April Market Commentary What a Long, Strange Trip It’s Been

March Recap and April Outlook

Among the more interesting bits of Jerome Powell’s testimony to Congress last year was his admission that he’s been a Grateful Dead fan for 50 years.

In his comments at the press conference at the March FOMC meeting, he affirmed that we will see rate cuts this year, even if the timing is, as of now, uncertain. If rates do fall, it will mark the end of a monetary policy tightening regime that started out weird as Powell delayed rate increases in the face of spiking inflation, and then quickly became almost surreal as the Fed raised rates higher and quicker than has been seen in decades. All of this has been accompanied by intense speculation around rates, which led to a lot of market volatility.

The carnage in both the equity and bond markets that we saw as inflation continued to spike and rates went ever higher has reversed somewhat, as performance in equities and bonds has responded to the prospect of rate cuts, even if the timing continues to be delayed.

As to when rates will be cut, as Powell continues to reiterate, it will depend on incoming data. The Fed is seeing recent stickiness in inflation as a bump in the road but has been clear that inflation needs to be lower before it declares victory. Strong labor markets are also making it difficult to justify a rate cut.

Let’s get into the data:

  • CPI was still over 3%. CPI rose 3.2% for the 12 months through February. Core CPI, excluding food and energy, rose 3.8%, slightly down from January
  • Core inflation is now projected to peak at 2.6% in 2024. The Fed’s Summary of Economic Projections number is now higher than the 2.4% projected in December 2023.
  • Growth is projected to be 2.1% in 2024. The SEP’s March projection is up from 1.4% in December.
  • Non-farm payrolls increased by 303,000 jobs in March. The Labor Department’s Bureau of Labor Statistics report was well above consensus expectations. Economists polled by Reuters had forecast 200,000 jobs, with estimates ranging from 150,000 to 250,000

What Does the Data Add Up To?

The markets are having a goldilocks moment, as both equities and bond markets continue to anticipate rate cuts, if cuts seem to be perennially pushed further into the future.

The expectation of many economists, investors, and observers was that the first rate cut would be enacted at the June FOMC meeting. The very strong labor market data in March has made that a little less likely. However, the report did have some counterbalancing data that could be reassuring to the Federal Reserve. Average hourly earnings rose 0.3%, and are up 4.1% over the last year. This is slightly lower than January and shows moderate wage growth.

However, the election year does complicate matters. One school of thought is that the Fed will get at least one rate cut done, even if it decides to hold steady as the election gets underway.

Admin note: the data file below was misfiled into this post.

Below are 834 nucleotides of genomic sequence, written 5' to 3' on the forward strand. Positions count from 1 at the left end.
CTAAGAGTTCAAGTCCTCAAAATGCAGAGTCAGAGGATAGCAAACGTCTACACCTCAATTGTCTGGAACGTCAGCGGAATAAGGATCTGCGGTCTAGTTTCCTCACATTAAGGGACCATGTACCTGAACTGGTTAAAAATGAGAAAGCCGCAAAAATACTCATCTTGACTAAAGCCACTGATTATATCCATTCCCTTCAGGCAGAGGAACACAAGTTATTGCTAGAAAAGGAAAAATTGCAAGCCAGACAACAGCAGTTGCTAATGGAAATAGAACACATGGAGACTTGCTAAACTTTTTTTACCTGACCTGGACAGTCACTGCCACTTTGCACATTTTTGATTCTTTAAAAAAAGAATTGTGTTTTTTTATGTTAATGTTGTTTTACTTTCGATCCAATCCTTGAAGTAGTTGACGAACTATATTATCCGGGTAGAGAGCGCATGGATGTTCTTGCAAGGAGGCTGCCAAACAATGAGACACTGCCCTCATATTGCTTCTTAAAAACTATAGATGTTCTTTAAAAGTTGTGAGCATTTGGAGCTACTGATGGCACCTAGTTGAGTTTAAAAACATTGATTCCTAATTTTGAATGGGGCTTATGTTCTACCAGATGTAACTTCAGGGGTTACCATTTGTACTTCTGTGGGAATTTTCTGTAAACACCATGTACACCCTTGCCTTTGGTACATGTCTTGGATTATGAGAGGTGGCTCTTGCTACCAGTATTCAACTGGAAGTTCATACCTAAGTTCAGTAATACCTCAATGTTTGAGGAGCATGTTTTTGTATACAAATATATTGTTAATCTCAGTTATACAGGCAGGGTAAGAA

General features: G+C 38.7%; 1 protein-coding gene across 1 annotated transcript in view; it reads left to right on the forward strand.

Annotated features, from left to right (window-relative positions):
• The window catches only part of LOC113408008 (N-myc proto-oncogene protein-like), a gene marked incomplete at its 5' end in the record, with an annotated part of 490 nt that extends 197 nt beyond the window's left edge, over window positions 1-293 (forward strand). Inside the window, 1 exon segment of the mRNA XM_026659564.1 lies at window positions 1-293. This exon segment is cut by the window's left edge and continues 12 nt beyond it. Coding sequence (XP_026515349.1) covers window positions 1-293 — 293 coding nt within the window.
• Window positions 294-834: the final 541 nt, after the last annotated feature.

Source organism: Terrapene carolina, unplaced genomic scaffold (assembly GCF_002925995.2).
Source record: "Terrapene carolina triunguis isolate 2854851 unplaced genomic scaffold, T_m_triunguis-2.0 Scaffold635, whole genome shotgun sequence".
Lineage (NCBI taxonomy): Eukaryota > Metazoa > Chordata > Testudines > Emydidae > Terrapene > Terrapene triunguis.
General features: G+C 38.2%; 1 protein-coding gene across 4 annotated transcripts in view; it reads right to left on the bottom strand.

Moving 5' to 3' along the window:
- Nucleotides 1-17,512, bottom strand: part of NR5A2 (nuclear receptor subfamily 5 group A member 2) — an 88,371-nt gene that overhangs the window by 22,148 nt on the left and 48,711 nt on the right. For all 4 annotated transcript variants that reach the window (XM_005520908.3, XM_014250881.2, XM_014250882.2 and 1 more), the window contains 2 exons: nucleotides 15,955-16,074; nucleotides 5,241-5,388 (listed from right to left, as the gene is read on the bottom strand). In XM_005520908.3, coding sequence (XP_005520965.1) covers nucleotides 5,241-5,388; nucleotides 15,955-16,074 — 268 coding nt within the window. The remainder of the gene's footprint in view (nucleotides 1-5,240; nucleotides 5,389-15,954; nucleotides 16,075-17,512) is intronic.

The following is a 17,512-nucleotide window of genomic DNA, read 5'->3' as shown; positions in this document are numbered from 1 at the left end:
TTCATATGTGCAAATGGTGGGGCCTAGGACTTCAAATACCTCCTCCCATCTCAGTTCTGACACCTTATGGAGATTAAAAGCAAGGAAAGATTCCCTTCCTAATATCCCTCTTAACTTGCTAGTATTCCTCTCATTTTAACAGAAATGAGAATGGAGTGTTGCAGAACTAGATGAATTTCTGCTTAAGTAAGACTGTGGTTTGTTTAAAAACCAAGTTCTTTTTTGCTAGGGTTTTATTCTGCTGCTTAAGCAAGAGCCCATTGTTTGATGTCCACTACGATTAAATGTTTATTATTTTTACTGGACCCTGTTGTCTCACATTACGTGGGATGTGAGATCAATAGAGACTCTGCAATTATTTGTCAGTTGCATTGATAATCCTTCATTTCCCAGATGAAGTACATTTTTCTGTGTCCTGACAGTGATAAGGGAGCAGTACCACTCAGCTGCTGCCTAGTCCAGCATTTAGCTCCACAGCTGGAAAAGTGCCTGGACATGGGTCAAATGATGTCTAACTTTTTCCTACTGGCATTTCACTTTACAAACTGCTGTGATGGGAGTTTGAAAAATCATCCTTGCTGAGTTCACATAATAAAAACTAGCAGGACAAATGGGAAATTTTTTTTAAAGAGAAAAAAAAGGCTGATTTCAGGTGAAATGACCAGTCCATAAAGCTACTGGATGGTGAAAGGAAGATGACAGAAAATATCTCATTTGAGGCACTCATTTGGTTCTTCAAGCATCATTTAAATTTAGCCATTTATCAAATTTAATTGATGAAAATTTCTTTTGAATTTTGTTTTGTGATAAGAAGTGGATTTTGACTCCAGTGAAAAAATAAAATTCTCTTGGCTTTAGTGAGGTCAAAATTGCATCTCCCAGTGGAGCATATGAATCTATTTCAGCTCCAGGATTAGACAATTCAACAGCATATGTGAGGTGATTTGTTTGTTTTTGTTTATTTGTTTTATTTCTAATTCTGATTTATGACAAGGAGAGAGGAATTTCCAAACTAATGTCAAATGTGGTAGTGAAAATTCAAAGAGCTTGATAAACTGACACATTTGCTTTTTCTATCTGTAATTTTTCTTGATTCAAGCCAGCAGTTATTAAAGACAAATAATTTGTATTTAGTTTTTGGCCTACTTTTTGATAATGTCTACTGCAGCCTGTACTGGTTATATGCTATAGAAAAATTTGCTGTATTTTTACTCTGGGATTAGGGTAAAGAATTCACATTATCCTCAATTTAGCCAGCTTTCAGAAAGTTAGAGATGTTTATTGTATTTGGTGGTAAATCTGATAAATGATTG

Chart of the Month: A Look at Fed Rate Cuts in Election Years

The Fed has usually held rates steady in election years over the last thirty years. Of note – the only two times the Fed cut rates was in 2008 during the Global Financial Crisis, and in 2020 during COVID.


Source: Barron’s

Equity Markets in March

  • The S&P 500 was up 3.10%
  • The Dow Jones Industrial Average rose 2.08%
  • The S&P MidCap 400 gained 5.39%
  • The S&P SmallCap 600 was up 3.03%

Source: S&P Global. All performance as of March 31, 2023 

All eleven sectors of the S&P 500 gained again in March, and for the quarter ten of eleven sectors posted gains. Energy was the top performer on the month, up 10.43% Last month’s winner, Consumer Discretionary, went to last place and was barely positive at 0.01% The index saw eight new closing highs for the month, and has achieved 22 year-to-date.

Bond Markets

The 10-year U.S. Treasury ended the month at a yield of 4.21%, down from 4.26% the prior month. The 30-year U.S. Treasury ended March at 4.35%, down from 4.39%. The Bloomberg U.S. Aggregate Bond Index returned 0.92%. The Bloomberg Municipal Bond Index was flat at 0.0%.

The Smart Investor

The first quarter is behind us. What should investors focus on?

  • Strong performance in the equity markets may mean that portfolio allocations have strayed from their original risk parameters. Tuning up your portfolio to ensure you are not taking excess risk can keep you calmer when volatility hits.
  • Interest rates are likely to remain higher, and even if they do come down this year, it may not be as much as originally projected. Paying off high-interest debt remains a priority.
  • If you have set up 529 plans for education savings, the end of the school year is good time to review them. As your student gets closer to college, should you revise the risk parameters? If you haven’t set up 529 plan – there’s no better time to start, as the SECURE 2.0 Act changes went into effect this year.

Keeping your finances on track with your goals is something you don’t want to think about all the time, but focusing on it can ensure you create the flexibility you want throughout your financial journey. If you have questions, we’re always here to help.



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